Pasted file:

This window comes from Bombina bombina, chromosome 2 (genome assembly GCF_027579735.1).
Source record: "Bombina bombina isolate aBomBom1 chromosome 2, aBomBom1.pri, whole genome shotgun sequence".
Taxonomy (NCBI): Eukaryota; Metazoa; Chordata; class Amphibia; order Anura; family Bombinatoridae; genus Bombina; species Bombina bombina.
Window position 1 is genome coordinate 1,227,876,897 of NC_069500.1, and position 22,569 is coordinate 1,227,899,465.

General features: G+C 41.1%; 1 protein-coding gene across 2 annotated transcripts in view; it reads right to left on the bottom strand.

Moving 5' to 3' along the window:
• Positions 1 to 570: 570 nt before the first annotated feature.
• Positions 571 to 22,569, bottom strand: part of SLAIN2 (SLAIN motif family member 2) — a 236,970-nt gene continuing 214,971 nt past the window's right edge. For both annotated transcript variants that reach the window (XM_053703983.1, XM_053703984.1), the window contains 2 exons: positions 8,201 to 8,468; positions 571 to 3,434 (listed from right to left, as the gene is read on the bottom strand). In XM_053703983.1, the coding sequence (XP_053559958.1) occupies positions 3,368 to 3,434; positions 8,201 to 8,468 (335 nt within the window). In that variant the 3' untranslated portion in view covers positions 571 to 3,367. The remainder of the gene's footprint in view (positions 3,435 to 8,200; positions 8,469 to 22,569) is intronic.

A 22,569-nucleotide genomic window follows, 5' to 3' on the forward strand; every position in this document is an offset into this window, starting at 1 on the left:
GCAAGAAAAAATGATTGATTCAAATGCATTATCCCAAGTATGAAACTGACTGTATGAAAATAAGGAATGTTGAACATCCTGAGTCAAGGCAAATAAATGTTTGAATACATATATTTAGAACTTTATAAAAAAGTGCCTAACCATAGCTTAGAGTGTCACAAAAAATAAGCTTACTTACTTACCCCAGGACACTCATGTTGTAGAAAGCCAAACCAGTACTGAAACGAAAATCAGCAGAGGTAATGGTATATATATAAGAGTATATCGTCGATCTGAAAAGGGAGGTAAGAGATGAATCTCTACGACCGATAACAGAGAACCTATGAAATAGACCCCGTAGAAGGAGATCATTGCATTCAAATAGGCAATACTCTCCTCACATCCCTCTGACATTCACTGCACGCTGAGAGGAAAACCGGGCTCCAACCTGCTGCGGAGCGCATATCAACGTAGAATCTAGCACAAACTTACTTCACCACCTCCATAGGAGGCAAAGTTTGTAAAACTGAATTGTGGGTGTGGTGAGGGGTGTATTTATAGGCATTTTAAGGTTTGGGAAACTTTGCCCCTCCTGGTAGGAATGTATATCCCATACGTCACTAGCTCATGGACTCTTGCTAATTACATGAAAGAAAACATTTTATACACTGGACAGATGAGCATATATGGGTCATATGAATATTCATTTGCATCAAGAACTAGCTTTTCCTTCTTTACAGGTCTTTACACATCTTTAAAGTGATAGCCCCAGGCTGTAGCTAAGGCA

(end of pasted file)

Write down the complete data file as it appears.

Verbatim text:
This window comes from Bombina bombina, chromosome 2 (genome assembly GCF_027579735.1).
Source record: "Bombina bombina isolate aBomBom1 chromosome 2, aBomBom1.pri, whole genome shotgun sequence".
Taxonomy (NCBI): Eukaryota; Metazoa; Chordata; class Amphibia; order Anura; family Bombinatoridae; genus Bombina; species Bombina bombina.
Window position 1 is genome coordinate 1,227,876,897 of NC_069500.1, and position 22,569 is coordinate 1,227,899,465.

General features: G+C 41.1%; 1 protein-coding gene across 2 annotated transcripts in view; it reads right to left on the bottom strand.

Moving 5' to 3' along the window:
• Positions 1 to 570: 570 nt before the first annotated feature.
• Positions 571 to 22,569, bottom strand: part of SLAIN2 (SLAIN motif family member 2) — a 236,970-nt gene continuing 214,971 nt past the window's right edge. For both annotated transcript variants that reach the window (XM_053703983.1, XM_053703984.1), the window contains 2 exons: positions 8,201 to 8,468; positions 571 to 3,434 (listed from right to left, as the gene is read on the bottom strand). In XM_053703983.1, the coding sequence (XP_053559958.1) occupies positions 3,368 to 3,434; positions 8,201 to 8,468 (335 nt within the window). In that variant the 3' untranslated portion in view covers positions 571 to 3,367. The remainder of the gene's footprint in view (positions 3,435 to 8,200; positions 8,469 to 22,569) is intronic.

A 22,569-nucleotide genomic window follows, 5' to 3' on the forward strand; every position in this document is an offset into this window, starting at 1 on the left:
GCAAGAAAAAATGATTGATTCAAATGCATTATCCCAAGTATGAAACTGACTGTATGAAAATAAGGAATGTTGAACATCCTGAGTCAAGGCAAATAAATGTTTGAATACATATATTTAGAACTTTATAAAAAAGTGCCTAACCATAGCTTAGAGTGTCACAAAAAATAAGCTTACTTACTTACCCCAGGACACTCATGTTGTAGAAAGCCAAACCAGTACTGAAACGAAAATCAGCAGAGGTAATGGTATATATATAAGAGTATATCGTCGATCTGAAAAGGGAGGTAAGAGATGAATCTCTACGACCGATAACAGAGAACCTATGAAATAGACCCCGTAGAAGGAGATCATTGCATTCAAATAGGCAATACTCTCCTCACATCCCTCTGACATTCACTGCACGCTGAGAGGAAAACCGGGCTCCAACCTGCTGCGGAGCGCATATCAACGTAGAATCTAGCACAAACTTACTTCACCACCTCCATAGGAGGCAAAGTTTGTAAAACTGAATTGTGGGTGTGGTGAGGGGTGTATTTATAGGCATTTTAAGGTTTGGGAAACTTTGCCCCTCCTGGTAGGAATGTATATCCCATACGTCACTAGCTCATGGACTCTTGCTAATTACATGAAAGAAAACATTTTATACACTGGACAGATGAGCATATATGGGTCATATGAATATTCATTTGCATCAAGAACTAGCTTTTCCTTCTTTACAGGTCTTTACACATCTTTAAAGTGATAGCCCCAGGCTGTAGCTAAGGCA